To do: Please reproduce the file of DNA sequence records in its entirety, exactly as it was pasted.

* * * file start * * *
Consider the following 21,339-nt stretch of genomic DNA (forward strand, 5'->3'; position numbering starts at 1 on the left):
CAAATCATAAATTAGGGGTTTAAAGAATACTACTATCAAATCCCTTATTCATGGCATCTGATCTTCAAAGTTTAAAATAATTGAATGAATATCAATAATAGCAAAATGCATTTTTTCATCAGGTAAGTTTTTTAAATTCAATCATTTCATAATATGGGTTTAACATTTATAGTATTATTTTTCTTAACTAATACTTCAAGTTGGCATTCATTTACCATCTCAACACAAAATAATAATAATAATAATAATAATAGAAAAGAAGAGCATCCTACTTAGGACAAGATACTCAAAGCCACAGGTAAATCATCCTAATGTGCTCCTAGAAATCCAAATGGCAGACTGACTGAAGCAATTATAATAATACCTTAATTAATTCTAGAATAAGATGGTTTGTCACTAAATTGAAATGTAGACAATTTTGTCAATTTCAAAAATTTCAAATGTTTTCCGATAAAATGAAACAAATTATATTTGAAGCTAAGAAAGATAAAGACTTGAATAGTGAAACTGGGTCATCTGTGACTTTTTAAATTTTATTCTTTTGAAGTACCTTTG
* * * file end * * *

Consider the following 21,339-nt stretch of genomic DNA (forward strand, 5'->3'; position numbering starts at 1 on the left):
CAAATCATAAATTAGGGGTTTAAAGAATACTACTATCAAATCCCTTATTCATGGCATCTGATCTTCAAAGTTTAAAATAATTGAATGAATATCAATAATAGCAAAATGCATTTTTTCATCAGGTAAGTTTTTTAAATTCAATCATTTCATAATATGGGTTTAACATTTATAGTATTATTTTTCTTAACTAATACTTCAAGTTGGCATTCATTTACCATCTCAACACAAAATAATAATAATAATAATAATAATAGAAAAGAAGAGCATCCTACTTAGGACAAGATACTCAAAGCCACAGGTAAATCATCCTAATGTGCTCCTAGAAATCCAAATGGCAGACTGACTGAAGCAATTATAATAATACCTTAATTAATTCTAGAATAAGATGGTTTGTCACTAAATTGAAATGTAGACAATTTTGTCAATTTCAAAAATTTCAAATGTTTTCCGATAAAATGAAACAAATTATATTTGAAGCTAAGAAAGATAAAGACTTGAATAGTGAAACTGGGTCATCTGTGACTTTTTAAATTTTATTCTTTTGAAGTACCTTTG